Sudan as part of a 2005 comprehensive peace agreement votes in January to break into northern and southern states. Members of the U.N. Security Council welcomed the Monday start to the voter registration for the effort.
Benjamin Mkapa, a Tanzanian diplomat and head of a three-member U.N. panel on Sudan, said he was concerned the turnout for the voter registration was low.
"In the north, turnout remains extremely low," he was quoted by the United Nations' news agency as saying. "Many southern Sudanese appear uninterested or unwilling to register."
U.N. delegates during a recent debate at the General Assembly for funding for the U.N. mission in Sudan said the implications of the January measure would have wide-reaching effects.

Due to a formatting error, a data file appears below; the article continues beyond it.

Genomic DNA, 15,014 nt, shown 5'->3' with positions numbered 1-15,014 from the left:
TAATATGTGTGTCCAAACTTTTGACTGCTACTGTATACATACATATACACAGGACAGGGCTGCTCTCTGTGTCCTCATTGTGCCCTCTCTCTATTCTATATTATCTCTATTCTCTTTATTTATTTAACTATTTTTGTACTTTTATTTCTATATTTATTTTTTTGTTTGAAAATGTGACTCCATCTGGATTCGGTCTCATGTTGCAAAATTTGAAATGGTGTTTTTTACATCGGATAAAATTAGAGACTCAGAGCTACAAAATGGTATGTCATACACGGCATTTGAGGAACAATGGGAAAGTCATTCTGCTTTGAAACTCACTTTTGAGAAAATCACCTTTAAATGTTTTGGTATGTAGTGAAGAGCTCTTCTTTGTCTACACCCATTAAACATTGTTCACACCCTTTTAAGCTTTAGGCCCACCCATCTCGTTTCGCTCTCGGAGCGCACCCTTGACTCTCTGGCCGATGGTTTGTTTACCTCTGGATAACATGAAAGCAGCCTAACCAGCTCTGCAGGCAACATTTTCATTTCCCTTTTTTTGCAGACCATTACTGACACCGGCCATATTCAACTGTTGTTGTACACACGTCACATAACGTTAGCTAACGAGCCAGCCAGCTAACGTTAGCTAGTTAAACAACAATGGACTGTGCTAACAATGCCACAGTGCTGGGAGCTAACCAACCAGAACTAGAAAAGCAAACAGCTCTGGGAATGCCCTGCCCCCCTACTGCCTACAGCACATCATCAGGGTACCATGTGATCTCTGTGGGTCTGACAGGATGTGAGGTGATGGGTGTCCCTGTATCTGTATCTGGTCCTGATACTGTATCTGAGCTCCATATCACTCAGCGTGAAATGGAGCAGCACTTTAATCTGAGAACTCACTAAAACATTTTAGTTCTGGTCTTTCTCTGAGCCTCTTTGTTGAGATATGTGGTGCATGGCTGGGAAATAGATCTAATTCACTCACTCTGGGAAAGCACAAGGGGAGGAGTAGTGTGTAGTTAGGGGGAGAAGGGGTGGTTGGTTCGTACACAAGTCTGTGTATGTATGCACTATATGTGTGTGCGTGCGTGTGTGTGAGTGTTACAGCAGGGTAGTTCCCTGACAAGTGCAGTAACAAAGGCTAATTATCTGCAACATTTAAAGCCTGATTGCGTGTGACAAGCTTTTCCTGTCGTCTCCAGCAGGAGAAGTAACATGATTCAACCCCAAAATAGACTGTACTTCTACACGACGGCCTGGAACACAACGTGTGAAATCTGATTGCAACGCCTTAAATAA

Grum Abay, the Ethiopian envoy to the United Nations, said he felt the referendum would "reverberate across Africa."
Mkapa said it was imperative that all parties in the north and south publicize the January measure.
U.S. Secretary of State Hillary Clinton said last week that Washington was keen to make sure the process went forward with Sudan's independence in mind, adding the comprehensive peace agreement is ultimately in the hands of Sudanese authorities.
Yosemite climber falls 30 feet, suffers major injuries
Turkey considering to use pistachios to heat country’s first eco-city